Show simple item record

dc.contributor.advisorKnowles, Stephen
dc.contributor.advisorOwen, Dorian
dc.contributor.advisorGenc, Murat
dc.contributor.authorRobitaille, Marie-Claire
dc.date.available2010-11-18T19:52:16Z
dc.date.copyright2010
dc.identifier.citationRobitaille, M.-C. (2010). ‘May You Be the Mother of a Hundred Sons’: Gender Inequality in Child Mortality in India and its Proximate Determinants (Thesis, Doctor of Philosophy). University of Otago. Retrieved from http://hdl.handle.net/10523/421en
dc.identifier.urihttp://hdl.handle.net/10523/421
dc.description.abstractHalf a million girls a year are sex-selectively aborted in India (Jha et al., 2006); many others never reach their fifth birthday due to infanticide or sex-selective neglect. The Indian government has tried to curb discrimination against girls by adopting different policies, such as banning sex-selective abortions. However, based on the 2001 census, the ratio of girls to boys aged less than six years old keeps decreasing. Even putting moral considerations to one side, the importance of curbing this trend is considerable. Social unrest, violence, kidnapping of women and the like have been documented to occur whenever the sex ratio becomes too skewed among young adults (Hudson and Den Boer, 2002). It should, therefore, be a priority for the Indian government to halt these social practices leading to discrimination against and to the elimination of female foetuses and female toddlers. In this thesis, it is hypothesised that parents perform a cost-benefit analysis while deciding the allocation of vital resources among their children. This cost-benefit analysis is based on many factors. The economic system, the cultural system including, notably, religion, and household characteristics are believed to have an impact on parents’ willingness to discriminate against some of their daughters. Parents, however, have limited resources and, therefore, cannot implement perfectly their desire to keep, or not, all their children. The focus of this thesis is on the impact of religion on gender inequality in child mortality and its proximate determinants, namely, height-for-age z-score, weight-for-age z-score, vaccination, treatment/advice for diarrhoea and access to oral rehydration salts. Chapters two and three discuss the factors which lead parents to discriminate against some of their children; chapter two is devoted to religion while chapter three summarizes other key arguments from the literature. After discussing the data—mainly from the National Family and Health Survey (NFHS)—and the model specification in chapter four, chapter five uses a model-based approach to determine empirically what leads some parents to discriminate against their daughters. Using different techniques, that is, OLS, logit, Poisson, the Heckman correction for sample selection and the Blinder-Oaxaca decomposition, this chapter reaches some interesting conclusions. First, Indian girls are clearly more at risk of dying during infancy, relative to boys, than would be expected based only on biological differences. The difference in mortality between boys and girls seems to be caused mainly by differences in access to health care. We also conclude that the Sikhs are the religious group with the highest level of gender inequality among their children. One other interesting conclusion of this chapter is that even if we find evidence of selection bias in the data in the case of vaccination, correcting for this bias does not change markedly our qualitative results. In other words, even after accounting for the fact that some girls may have been eliminated before we can collect data on them, our qualitative results do not change. Chapter six also tries to explain gender inequality in child mortality and its proximate determinants but, this time, using a design-based approach, that is, by taking into account the complex survey design used by the NFHS. We conclude that a design-based approach is more suitable for studying gender inequality in child mortality and its proximate determinants than the more widely used model-based approach. The reason is simply that it is impossible, in the context of survey data, to control for all factors affecting children‘s health and access to health care. We also demonstrate that the inclusion of state level and individual level variables in the same regression can lead to misleading results. In addition to illustrating the misspecification problem potentially widespread in the literature, and the hierarchical structure of the research question, this chapter also reports some interesting results concerning gender inequality among children and religion. The data show that the impact of being Muslims or Christians is the same for boys and girls in terms of survival, nutritional outcomes and access to health care, ceteris paribus. In the case of Sikhs, gender inequality appears in terms of children being underweight, with girls achieving poorer nutritional outcomes than boys, ceteris paribus. With new technologies allowing parents to know the gender of their unborn child early during pregnancy, parents do not need to rely any more on post-birth solutions to eliminate any undesired child. Stated differently, it has never been easier for parents to implement their preference for sons. Chapter seven, therefore, looks at the stated son preference of both men and women. We conclude that economic motives significantly influence the preference of women who have never married but this is not the case for never married men. This chapter focuses mainly on never married men and women due to a potential endogeneity problem, that is, a two way relationship between the sex ratio of children and stated son preference. Using instrumental variable techniques, we conclude that this concern is not warranted. However, it is also clear that the determinants of stated son preference vary with marital status. Our results show, notably, that economic motives become important for men once married, while belief on the acceptability of domestic violence become important for women once married. In terms of religion, we conclude that Christians have the lowest son preference, followed by Hindus and Muslims. The results also show that the Sikhs are the religious group with the highest level of son preference in India among currently married men. This thesis shows that religion is a factor in predicting whether a child lives or dies. A way forward would be to involve religious leaders in fighting the problem. The different initiatives taken by the Sikh community, for example, by publishing the Sikh Reht Maryada, are steps in the right direction.en_NZ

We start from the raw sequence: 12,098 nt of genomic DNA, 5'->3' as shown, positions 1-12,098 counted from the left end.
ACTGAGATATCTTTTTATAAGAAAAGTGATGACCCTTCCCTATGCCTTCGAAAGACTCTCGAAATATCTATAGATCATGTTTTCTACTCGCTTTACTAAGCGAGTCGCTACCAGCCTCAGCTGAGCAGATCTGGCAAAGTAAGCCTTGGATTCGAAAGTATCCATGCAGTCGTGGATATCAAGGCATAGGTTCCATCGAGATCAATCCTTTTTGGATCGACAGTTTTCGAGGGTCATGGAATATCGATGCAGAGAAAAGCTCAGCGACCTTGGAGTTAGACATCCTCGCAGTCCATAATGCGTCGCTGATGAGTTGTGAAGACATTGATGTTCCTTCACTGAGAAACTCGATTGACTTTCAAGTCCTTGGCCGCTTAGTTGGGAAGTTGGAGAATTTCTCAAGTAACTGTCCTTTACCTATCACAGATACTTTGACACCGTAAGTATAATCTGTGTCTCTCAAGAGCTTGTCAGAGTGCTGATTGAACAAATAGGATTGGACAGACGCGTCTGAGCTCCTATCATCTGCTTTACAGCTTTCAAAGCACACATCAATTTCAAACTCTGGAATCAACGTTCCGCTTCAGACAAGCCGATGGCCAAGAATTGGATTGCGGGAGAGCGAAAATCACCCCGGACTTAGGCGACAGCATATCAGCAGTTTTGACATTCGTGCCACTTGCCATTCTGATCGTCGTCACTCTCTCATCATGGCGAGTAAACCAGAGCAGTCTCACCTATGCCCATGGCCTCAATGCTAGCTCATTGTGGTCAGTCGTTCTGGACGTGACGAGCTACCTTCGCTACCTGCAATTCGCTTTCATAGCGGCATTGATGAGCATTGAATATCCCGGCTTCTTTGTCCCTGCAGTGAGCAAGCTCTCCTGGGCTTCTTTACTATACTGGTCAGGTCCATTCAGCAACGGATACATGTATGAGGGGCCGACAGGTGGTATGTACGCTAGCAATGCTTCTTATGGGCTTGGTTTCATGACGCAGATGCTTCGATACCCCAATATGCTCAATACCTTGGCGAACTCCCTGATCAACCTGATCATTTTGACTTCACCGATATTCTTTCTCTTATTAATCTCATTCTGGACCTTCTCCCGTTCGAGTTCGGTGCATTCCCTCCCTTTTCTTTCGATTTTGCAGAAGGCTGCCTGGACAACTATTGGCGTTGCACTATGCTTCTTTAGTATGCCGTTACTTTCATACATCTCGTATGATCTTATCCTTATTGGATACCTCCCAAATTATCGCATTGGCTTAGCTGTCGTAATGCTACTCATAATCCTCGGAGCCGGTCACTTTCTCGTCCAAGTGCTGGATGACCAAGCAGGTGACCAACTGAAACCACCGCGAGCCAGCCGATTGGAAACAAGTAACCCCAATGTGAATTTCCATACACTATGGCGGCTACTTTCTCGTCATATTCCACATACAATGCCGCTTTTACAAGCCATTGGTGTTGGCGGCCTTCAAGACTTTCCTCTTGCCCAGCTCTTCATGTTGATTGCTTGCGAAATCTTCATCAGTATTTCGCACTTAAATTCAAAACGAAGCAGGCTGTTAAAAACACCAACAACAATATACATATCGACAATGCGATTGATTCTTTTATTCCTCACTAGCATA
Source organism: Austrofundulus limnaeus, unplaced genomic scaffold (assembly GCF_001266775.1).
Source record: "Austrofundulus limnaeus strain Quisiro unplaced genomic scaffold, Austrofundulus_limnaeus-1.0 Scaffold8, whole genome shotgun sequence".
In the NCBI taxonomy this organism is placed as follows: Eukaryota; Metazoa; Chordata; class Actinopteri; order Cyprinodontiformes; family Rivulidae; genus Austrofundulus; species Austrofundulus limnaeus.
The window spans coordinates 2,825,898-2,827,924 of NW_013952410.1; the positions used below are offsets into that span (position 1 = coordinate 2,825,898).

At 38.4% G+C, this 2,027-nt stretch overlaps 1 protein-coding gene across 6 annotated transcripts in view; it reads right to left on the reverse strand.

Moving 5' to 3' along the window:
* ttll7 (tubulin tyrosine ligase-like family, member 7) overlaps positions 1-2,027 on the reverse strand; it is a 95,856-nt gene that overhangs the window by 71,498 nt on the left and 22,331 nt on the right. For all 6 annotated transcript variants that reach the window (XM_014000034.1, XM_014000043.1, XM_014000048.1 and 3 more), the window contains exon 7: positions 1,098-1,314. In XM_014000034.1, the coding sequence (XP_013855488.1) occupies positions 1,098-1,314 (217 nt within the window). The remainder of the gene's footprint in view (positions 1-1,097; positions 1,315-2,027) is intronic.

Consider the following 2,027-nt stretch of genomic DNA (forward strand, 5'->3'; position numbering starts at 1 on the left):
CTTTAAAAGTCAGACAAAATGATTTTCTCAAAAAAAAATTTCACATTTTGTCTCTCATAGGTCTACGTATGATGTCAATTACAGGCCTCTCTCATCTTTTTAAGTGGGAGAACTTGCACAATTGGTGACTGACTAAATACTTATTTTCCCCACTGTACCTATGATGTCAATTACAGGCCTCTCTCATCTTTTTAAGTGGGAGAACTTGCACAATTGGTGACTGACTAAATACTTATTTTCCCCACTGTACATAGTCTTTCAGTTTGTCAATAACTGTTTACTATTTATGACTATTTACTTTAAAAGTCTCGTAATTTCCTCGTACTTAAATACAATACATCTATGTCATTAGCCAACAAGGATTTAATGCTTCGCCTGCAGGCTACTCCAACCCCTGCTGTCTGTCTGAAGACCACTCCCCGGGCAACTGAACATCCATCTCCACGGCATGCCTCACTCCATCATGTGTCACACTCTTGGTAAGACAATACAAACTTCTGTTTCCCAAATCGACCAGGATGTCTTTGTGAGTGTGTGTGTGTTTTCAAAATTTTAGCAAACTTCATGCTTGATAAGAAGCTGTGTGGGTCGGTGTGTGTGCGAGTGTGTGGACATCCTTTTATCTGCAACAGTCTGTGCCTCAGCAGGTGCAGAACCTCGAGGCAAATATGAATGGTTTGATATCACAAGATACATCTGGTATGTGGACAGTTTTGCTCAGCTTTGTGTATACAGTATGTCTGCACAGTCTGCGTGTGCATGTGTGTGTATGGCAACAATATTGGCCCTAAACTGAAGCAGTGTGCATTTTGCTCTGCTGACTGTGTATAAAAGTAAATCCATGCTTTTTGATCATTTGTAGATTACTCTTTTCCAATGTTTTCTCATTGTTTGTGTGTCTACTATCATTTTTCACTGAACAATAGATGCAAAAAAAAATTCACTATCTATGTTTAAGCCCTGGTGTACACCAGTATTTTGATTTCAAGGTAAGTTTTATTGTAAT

dc.format.mimetypeapplication/pdf
dc.language.isoenen_NZ
dc.publisherUniversity of Otago
dc.rightshttp://www.otago.ac.nz/administration/policies/otago003228.htmlen_NZ
dc.rightsAll items in OUR Archive are provided for private study and research purposes and are protected by copyright with all rights reserved unless otherwise indicated.
dc.rights.urihttp://www.otago.ac.nz/administration/policies/otago003228.html
dc.subjectSon Preferenceen_NZ
dc.subjectReligionen_NZ
dc.subjectIndiaen_NZ
dc.title'May You Be the Mother of a Hundred Sons': Gender Inequality in Child Mortality in India and its Proximate Determinantsen_NZ
dc.typeThesis
dc.date.updated2010-11-18T05:49:33Z
thesis.degree.disciplineEconomicsen_NZ
thesis.degree.nameDoctor of Philosophyen_NZ
thesis.degree.grantorUniversity of Otagoen_NZ
thesis.degree.levelDoctoral Thesesen_NZ
otago.openaccessOpen
 Find in your library

Files in this item

Thumbnail

This item appears in the following Collection(s)

Show simple item record